The evening started with the team building task of setting up the PA. This was quickly accomplished proving that we are all getting better as sound engineers. Chris Martin had the job of driving the desk and the sound was first class throughout. That’s good because if the sound is right it makes everything a lot easier. We are not supposed to notice but Roy provided some background piano music while we were getting organised, Roy is anything but an exhibitionist but he has a light touch and can certainly play. Perhaps one day he will overcome his shyness. We all have to make that leap Roy!
I started off with the Louden Wainwright song The Doctor followed by an old country number She thinks I still care. Then we had Jane & David, infrequent visitors to the club but very welcome. Great rhythm and pace were the hallmark of their set which included Sail this ship alone, The first cut is the deepest, Wade in the Water and later Some Boys. Great vocal control from Jane and some mellow guitar by David – what more could you want?
Then came Ella’s turn. Ella’s first song was After the Gold Rush which sadly all went horribly wrong. We all know what that feels like - don’t we! Undaunted she tamed the unruly piano with a far more difficult number Danny's All Star joint, a Ricki Lee Jones song. With great character she had another go at After the Gold Rush later and this time she nailed it. Hooray!
Clive was next with Come and take me to the Mardi Gras (which my spelling checker wants me to turn to Marigolds) with a sneaky bit of additional cajon playing by Manus. Being something of a folk song buff he then played Is it Summer so Soon (The skylark song). Manus followed with The First Time Ever I saw your Face, Strolling Down the Highway and later Days of Wine & Roses. These were after the style of Bert Jansch so not the easiest of arrangements!
Helga attacked Me and Bobby McGee with gusto and then went on to Carrie, the Joanie Mitchell song. Later she played flute alongside Keith on a blues number – good stuff Helga.
The sound man then took the stage, Chris Martin the clubs legendary singer songwriter gave us Standing Room Only, Living in a Funked Up Country and later Diary. Chris will be running his annual Singer Songwriter night next time so you have two weeks to brush up your own tunes (or better still write a new one).
Chris Liddiard came next, as you probably know, Chris suffers from Parkinson’s and last night we got a glimpse of how difficult that can be. However, we will learn from that and make adjustments so that we can help Chris get to the stage with the minimum of effort in future. In front of the microphone Chris still comes over perfectly and he gave us four songs My Sweetheart is Sweet enough for Me, When I Grow too old to Dream, Goodnight Irene and Auld Irish Waltz.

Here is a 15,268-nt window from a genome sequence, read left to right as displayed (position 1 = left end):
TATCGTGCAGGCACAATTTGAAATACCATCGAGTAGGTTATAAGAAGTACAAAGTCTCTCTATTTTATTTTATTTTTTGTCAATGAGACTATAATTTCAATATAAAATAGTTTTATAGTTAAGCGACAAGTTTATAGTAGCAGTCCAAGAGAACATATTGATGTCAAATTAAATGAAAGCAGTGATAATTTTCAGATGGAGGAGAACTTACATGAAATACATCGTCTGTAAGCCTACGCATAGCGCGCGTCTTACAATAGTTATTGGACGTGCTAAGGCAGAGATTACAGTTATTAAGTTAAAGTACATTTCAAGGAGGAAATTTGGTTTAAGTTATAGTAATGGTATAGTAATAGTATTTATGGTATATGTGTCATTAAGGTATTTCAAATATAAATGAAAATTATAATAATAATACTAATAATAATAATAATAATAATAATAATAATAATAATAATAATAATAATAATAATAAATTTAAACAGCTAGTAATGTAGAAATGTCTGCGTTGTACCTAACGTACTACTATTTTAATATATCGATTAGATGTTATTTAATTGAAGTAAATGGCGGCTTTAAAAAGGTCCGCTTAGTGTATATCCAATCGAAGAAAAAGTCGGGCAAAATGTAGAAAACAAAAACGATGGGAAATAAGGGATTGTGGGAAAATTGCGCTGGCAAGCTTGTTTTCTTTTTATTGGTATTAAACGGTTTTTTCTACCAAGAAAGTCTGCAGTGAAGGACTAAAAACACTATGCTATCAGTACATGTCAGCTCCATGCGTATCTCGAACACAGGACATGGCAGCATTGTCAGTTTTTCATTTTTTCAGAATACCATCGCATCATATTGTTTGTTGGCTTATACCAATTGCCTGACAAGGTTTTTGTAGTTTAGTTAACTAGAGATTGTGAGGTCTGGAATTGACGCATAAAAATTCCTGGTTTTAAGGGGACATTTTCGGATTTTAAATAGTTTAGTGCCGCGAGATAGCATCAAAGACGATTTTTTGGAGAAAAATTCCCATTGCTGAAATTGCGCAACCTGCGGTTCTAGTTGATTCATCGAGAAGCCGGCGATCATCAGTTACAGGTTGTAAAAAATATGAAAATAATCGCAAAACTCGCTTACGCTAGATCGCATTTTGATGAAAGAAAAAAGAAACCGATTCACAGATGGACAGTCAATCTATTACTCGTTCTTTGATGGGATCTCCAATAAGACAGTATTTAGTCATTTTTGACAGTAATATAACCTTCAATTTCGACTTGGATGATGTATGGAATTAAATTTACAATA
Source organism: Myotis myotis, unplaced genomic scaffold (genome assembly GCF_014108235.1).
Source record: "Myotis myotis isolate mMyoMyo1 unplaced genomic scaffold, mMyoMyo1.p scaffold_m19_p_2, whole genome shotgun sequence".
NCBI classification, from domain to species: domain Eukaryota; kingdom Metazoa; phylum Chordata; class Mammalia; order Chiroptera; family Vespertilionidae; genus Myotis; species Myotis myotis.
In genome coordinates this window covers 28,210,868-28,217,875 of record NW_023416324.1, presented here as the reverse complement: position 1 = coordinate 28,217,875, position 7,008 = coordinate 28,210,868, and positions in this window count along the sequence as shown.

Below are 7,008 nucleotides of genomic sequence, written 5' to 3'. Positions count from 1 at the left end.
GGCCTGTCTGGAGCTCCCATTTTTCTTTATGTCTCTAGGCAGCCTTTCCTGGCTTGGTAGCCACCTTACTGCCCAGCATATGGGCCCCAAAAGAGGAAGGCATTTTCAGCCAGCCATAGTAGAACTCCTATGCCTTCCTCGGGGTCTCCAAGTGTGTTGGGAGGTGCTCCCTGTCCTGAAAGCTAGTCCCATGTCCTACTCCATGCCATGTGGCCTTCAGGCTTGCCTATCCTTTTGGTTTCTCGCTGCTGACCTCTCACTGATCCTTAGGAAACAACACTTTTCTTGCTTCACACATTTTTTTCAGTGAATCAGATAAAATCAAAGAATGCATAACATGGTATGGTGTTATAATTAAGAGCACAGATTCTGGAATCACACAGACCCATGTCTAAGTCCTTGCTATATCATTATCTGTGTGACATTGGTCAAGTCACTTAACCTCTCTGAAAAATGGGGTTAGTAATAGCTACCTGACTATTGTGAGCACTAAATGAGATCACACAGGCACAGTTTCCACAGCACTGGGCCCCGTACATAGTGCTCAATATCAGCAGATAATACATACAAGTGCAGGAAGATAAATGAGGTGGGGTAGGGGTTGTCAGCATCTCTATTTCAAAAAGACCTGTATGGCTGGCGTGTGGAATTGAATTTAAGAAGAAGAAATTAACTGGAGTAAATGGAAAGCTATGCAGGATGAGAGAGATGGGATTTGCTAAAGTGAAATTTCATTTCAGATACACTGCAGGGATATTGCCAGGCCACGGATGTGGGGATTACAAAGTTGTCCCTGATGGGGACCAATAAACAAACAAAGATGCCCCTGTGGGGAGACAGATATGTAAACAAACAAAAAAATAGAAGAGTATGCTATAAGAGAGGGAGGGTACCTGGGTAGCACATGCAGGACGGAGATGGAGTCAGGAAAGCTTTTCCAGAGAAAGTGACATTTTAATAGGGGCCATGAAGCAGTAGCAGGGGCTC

Penny Payne has a fantastic voice and looks so relaxed in front of the microphone, add Keith Willson on guitar and great things are guaranteed – on this occasion C. C.Rider followed by Summertime. Keith then played his own compositions Like You Could Have Tried, The Slow One and Baby Steps. Awesome jazz chords – how does he do it?
This week I have put an eclectic mix of YouTube videos on the Homepage, Jazz, Blues and Classic Rock – something for everybody. I hope to see you all again in two weeks time for another great folk night. Remember to bring your own songs and ignore the road closure signs.
All the best - Simon
'What a brilliant evening! There was a wonderful selection of different performers, styles and content.
But before I continue with a run-down of performers, I would like to say a very big THANK YOU to Simon Watt, who set up the sound equipment during the day taking the pressure off the evening. For this I am especially grateful because Simon has been rather poorly. I must also thank Chris Martin for tweaking the quality of the sound, doing sound checks etc and to Clive also, who with Chris, manned the sound desk during the evening. All of these efforts paid off big time because we had good sound consistently and no nasty feed-back.
As is customary, as host, I started the evening. I was in a ‘traditional’ mood and sang ‘She moved through the fair’ and ‘Singing Bird’ (traditional Irish) accompanying myself on bazouki. We moved swiftly on with Simon at second position singing ‘All around you’ involving a long cold winter and a two slice dinner, a Lonesome Brothers song. This was followed by ‘American Boy’, an Eliza Gilkyson song.
Simon often has an interesting or amusing anecdote to share. This evening was no exception as he told us about the Bruce Springsteen song ’41 Shots’ which he read about in Springsteen’s biography. Apparently a black man was stopped by police and as he looked for his identity to show them, they thought he was going for a gun and shot him 41 times. 41 times?
Because of this song the police refused to guard Bruce and he received letters of abuse from Republicans. Ricki Lee Jones sings a similar song where the young man was shot dead as he reached for his ID, because the police thought he was going for a gun. Maybe it happens too frequently.
Chris Martin followed with ‘King of the Flies’ from his album Standing Room Only, watching the traffic flow ….. He said he had trouble finishing it. His second song was ‘View from a window’ which is a song from his album of the same name and is indeed about the view from his window. Apparently Chris is in the process of recording another CD with the assistance of ‘Banjo Dave’ on vocals. I’m sure we will hear the new material all in good time.